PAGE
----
This week’s Ftag of the Week is F550 Resident Rights/Exercise of Rights, which was effective under Phase 1 of the Requirements of Participation (RoPs) but continues to need attention since it’s one of the most frequently cited deficiencies on survey nationally. The regulation states that “the resident has a right to a dignified existence, self-determination, and communication with and access to persons and services inside and outside the facility.” The Interpretive Guidance (IG) notes that all activities and interactions that staff and volunteers have with residents must help the residents to maintain or enhance their self-esteem, self-worth and incorporate their goals, preferences and choices. Staff must also consider residents’ physical limitations, assure communication and maintain respect.
Specific rights included under F550 include:
- The right to be treated with respect and dignity
- The right to be provided care in a manner and in an environment that promotes maintenance or enhancement of quality of life, recognizing each resident as an individual
- The right to equal access to quality care regardless of payment source, severity of condition or diagnoses, including for provision of discharges and transfer/discharge
- The right to exercise rights as a resident of the facility as well as a citizen/resident of the United States and the right to exercise these rights without interference, coercion, discrimination or reprisal from the facility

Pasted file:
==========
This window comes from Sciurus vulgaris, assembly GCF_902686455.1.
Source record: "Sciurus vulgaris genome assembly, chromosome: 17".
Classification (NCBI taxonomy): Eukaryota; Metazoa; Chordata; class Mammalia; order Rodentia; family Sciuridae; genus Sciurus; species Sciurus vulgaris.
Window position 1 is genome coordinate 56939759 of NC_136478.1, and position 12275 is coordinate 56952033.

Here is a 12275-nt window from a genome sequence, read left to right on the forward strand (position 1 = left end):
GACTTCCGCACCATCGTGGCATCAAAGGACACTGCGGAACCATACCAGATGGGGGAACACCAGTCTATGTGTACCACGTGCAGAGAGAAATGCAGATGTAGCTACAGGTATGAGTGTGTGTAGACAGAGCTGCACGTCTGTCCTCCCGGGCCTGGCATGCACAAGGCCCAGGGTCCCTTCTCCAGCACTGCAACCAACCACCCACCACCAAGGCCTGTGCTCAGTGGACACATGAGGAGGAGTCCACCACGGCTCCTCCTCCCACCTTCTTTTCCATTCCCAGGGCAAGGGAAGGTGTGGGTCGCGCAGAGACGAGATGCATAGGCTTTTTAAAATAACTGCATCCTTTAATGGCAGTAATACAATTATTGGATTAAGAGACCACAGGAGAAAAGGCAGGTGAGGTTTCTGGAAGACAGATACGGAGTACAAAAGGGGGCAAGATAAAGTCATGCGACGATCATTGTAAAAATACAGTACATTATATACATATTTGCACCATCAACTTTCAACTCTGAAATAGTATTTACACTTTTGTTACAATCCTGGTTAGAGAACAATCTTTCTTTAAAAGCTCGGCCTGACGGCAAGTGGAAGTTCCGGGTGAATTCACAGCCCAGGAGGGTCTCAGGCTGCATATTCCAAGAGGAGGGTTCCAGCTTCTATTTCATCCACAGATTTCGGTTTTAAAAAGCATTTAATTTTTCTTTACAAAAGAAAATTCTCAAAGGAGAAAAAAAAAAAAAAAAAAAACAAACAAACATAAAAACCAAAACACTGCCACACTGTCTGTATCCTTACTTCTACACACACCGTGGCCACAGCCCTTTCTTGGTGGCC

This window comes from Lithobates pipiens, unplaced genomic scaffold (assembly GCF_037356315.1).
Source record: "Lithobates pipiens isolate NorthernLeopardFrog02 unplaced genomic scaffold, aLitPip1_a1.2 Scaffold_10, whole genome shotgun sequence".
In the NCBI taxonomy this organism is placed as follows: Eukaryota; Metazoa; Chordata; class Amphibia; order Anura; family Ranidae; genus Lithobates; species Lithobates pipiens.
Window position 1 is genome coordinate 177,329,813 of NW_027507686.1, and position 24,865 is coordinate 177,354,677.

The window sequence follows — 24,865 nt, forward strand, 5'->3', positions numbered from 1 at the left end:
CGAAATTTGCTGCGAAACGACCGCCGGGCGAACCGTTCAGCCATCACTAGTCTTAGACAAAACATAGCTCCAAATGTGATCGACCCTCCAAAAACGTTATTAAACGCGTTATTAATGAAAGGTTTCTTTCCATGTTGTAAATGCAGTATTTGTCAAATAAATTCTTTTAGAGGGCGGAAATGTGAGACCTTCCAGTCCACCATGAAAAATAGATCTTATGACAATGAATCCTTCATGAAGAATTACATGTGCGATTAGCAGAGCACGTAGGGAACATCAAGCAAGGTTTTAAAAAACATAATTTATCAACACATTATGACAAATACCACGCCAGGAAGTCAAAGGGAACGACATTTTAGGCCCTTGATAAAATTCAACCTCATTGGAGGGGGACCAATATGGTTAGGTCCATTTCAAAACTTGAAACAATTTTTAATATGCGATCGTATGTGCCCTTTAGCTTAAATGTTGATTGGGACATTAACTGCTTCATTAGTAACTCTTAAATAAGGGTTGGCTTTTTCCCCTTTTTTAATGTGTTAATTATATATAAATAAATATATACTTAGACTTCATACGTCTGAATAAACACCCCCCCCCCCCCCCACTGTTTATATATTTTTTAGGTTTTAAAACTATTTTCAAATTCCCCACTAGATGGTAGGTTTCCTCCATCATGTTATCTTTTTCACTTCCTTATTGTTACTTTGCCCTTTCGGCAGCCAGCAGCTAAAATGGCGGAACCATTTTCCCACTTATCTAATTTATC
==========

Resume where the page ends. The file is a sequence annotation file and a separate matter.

The rights of Justice-Involved Individuals – who are defined as residents who are under the care of law enforcement, under community supervision or inmates of a public institution – are also outlined under F550. The Centers for Medicare and Medicaid Services (CMS) issued a May 3, 2016 S&C Memo clarifying requirements related to justice-involved residents which is referenced in the IG for additional guidance that can be found here.
The IG states that residents’ rights deficiencies may have a negative psychosocial outcome for the resident, and that surveyors need to consider the potential for both physical and psychosocial harm when they have identified dignity-related deficiencies. Surveyors are instructed to observe, among other things, if staff respond in a timely manner to residents’ requests for assistance, if staff know a resident’s specific needs/preferences, and if staff respond to residents with cognitive impairments in a manner that facilitates communication and provides the resident with enough time to respond. It is time for you to pull out and review the Psychosocial Harm Severity Guide with your staff.
Don’t forget – as we mentioned in our last Ftag of the Week post, F942 Resident’s Rights Training becomes effective November 28, 2019.